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The sentiment got weaker this month in the US

No V-Shape Recovery for US UoM Consumer Sentiment

Posted Friday, July 17, 2020 by
Skerdian Meta • 2 min read

The consumer sentiment tumbled during the lock-down months in the US. The University of Michigan consumer sentiment fell to 71 points in April, while in May and June it improved slightly to 73 points and 78.9 point, respectively, although June was revised lower to 78.1 points. Expectations were for another improvement in July, but the sentiment turned weaker instead.

It seems like the hangover from the lock-down is continuing, as media pushes with the coronavirus scaremongering, while riots are also having a negative impact in the US economy as well. Below is the UoM consumer sentiment report for this month:


Consumer Sentiment Report From the University of Michigan

  • July UoM consumer sentiment 73.2 points vs 79.0 expected
  • June UoM consumer sentiment was 78 points
  • Current conditions 84.2 points vs 86.8 expected (prior 87.1)
  • Expectations 66.2 points vs 74.0 expected (prior 72.3)
  • 1 year inflation 3.1% points vs 2.8% expected (prior 3.0%)
  • 5-10 year inflation 2.7% points vs 2.5% prior
That’s not a ‘V-shared’ recovery. There are certainly signs of a leveling off in consumer spending and this might indicate that worries about the consumer cliff are mounting with benefits set to run out at the end of the month. This is a forward-looking indicator, particularly the ‘expectations’ component. At 66.2 it’s narrowly above the May low of 65.9.
Surveys of Consumers Chief Economist, Richard Curtin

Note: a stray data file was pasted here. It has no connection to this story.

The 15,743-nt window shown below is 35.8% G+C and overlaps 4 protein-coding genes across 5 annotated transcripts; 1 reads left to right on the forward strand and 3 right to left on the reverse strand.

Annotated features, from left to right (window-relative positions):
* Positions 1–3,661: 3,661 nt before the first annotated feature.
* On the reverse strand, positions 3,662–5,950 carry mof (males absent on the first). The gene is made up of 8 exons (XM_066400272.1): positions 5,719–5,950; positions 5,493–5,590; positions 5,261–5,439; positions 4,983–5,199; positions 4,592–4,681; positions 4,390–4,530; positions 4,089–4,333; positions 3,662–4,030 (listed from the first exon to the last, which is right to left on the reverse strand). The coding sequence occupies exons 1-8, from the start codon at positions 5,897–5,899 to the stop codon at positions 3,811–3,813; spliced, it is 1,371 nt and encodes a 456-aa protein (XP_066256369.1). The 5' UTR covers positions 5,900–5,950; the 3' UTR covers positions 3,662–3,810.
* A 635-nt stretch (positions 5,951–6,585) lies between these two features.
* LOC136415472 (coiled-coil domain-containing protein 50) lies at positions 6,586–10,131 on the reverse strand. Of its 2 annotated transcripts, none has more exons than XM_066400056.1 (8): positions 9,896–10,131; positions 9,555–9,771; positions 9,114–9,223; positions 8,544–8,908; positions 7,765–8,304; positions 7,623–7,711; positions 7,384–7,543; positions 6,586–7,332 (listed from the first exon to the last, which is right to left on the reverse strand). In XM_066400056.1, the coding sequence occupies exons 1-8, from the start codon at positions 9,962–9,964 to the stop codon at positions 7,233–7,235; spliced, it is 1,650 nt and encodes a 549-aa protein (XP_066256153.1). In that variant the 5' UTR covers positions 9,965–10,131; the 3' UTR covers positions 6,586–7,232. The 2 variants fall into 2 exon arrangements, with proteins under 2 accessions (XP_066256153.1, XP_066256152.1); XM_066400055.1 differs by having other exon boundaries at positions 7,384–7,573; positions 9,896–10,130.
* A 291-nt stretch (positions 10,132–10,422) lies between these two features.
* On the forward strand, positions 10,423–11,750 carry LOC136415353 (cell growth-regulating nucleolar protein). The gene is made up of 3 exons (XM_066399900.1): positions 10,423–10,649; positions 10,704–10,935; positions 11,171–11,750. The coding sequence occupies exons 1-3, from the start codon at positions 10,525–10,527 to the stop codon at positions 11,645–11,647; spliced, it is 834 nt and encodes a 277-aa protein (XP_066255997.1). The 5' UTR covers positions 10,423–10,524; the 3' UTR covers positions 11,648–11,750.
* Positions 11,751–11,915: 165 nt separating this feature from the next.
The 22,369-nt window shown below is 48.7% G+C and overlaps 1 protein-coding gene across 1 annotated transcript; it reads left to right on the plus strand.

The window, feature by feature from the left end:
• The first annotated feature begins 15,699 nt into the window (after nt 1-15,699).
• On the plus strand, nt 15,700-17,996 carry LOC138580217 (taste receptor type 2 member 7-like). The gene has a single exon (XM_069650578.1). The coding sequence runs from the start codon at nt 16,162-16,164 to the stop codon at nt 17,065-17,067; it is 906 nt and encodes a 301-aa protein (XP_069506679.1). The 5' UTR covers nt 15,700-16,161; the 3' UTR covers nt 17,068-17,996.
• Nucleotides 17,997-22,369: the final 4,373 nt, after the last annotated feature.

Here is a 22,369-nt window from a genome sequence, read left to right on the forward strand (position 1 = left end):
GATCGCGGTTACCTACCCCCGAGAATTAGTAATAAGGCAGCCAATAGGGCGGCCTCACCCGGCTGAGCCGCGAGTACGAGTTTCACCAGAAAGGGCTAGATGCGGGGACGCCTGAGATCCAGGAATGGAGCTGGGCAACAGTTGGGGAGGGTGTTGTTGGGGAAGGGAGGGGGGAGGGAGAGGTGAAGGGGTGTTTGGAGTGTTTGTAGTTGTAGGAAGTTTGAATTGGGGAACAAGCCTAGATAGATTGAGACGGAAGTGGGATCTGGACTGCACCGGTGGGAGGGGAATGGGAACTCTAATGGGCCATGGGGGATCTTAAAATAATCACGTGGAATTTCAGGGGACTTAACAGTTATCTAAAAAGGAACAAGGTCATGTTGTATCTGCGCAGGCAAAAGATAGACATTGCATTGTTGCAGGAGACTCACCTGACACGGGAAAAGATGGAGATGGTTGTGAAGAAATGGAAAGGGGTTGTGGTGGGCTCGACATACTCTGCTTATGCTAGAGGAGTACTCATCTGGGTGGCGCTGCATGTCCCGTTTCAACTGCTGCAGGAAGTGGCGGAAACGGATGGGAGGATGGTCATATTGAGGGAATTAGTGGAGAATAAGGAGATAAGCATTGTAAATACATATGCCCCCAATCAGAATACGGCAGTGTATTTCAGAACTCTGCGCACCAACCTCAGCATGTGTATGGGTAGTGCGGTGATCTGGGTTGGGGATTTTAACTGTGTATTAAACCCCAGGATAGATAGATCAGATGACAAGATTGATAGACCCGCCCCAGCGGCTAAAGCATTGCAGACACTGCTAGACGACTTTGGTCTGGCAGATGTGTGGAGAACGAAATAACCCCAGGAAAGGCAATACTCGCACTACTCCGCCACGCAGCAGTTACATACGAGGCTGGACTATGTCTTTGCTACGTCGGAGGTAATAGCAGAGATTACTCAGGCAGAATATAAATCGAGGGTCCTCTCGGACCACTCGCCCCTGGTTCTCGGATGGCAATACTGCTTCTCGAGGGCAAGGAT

“Consumer sentiment retreated in the first half of July due to the widespread resurgence of the coronavirus. The promising gain recorded in June was reversed, leaving the Sentiment Index in early July insignificantly above the April low (+1.4 points). Following the steepest two-month decline on record, it is not surprising that consumers need some time to reassess the likely economic impact from the coronavirus on their personal finances and on the overall economy. Unfortunately, declines are more likely in the months ahead as the coronavirus spreads and causes continued economic harm, social disruptions, and permanent scarring. Another aggressive fiscal response is urgently needed that focuses on financial relief for households as well as state and local governments. While financial relief is clearly needed for the most vulnerable households, that relief will not stimulate the extent of renewed consumer spending necessary to restore employment and income to pre-crisis levels anytime soon. No single policy could provide financial relief and stimulate economic growth, and without both, neither one could be ultimately successful. Unfortunately, there is little time left on the political calendar for Congress to act as the election season is about to begin in earnest. Without action, another plunge in confidence and a longer recession is likely to occur.”


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